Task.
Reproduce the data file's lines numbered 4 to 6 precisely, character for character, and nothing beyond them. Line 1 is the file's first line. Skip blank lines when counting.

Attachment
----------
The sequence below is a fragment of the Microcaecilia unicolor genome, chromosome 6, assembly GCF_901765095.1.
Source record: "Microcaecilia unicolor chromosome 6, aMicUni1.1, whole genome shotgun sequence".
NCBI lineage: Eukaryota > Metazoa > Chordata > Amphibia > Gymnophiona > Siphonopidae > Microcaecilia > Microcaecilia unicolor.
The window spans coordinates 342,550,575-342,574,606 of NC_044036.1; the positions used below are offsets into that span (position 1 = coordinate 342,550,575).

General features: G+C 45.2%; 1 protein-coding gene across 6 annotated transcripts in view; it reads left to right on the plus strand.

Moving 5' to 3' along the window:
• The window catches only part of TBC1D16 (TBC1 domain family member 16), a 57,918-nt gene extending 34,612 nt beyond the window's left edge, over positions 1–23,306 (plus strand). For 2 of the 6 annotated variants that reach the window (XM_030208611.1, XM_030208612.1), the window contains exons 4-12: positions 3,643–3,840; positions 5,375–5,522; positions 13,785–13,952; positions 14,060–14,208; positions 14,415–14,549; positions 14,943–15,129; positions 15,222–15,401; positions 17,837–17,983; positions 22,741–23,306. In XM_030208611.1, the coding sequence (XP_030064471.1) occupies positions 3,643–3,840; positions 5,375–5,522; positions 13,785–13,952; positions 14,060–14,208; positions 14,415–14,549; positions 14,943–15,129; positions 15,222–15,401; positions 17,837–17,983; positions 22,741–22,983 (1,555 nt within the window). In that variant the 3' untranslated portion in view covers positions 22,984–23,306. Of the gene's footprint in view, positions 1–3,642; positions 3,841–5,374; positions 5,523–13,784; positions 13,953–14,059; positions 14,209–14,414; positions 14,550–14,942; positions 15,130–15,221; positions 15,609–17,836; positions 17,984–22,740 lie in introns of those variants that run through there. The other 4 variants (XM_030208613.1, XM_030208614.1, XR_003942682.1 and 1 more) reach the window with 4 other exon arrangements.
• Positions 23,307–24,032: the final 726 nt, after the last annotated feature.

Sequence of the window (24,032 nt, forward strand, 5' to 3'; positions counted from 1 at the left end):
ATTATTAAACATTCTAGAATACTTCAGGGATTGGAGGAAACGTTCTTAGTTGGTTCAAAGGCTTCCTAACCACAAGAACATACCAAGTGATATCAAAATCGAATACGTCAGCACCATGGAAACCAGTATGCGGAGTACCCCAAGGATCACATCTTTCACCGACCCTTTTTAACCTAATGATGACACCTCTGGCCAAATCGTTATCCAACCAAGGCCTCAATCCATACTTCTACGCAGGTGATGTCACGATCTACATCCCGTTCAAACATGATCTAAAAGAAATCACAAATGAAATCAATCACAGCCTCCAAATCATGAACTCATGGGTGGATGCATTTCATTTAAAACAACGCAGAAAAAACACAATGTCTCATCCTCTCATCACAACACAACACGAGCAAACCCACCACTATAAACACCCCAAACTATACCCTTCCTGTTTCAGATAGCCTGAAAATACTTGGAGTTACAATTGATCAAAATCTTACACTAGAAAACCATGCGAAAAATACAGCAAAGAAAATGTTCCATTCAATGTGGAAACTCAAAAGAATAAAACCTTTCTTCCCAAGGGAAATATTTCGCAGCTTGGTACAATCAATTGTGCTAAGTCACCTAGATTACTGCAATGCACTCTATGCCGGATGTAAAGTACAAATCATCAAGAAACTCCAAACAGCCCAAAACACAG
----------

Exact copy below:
The window spans coordinates 342,550,575-342,574,606 of NC_044036.1; the positions used below are offsets into that span (position 1 = coordinate 342,550,575).

General features: G+C 45.2%; 1 protein-coding gene across 6 annotated transcripts in view; it reads left to right on the plus strand.

Moving 5' to 3' along the window: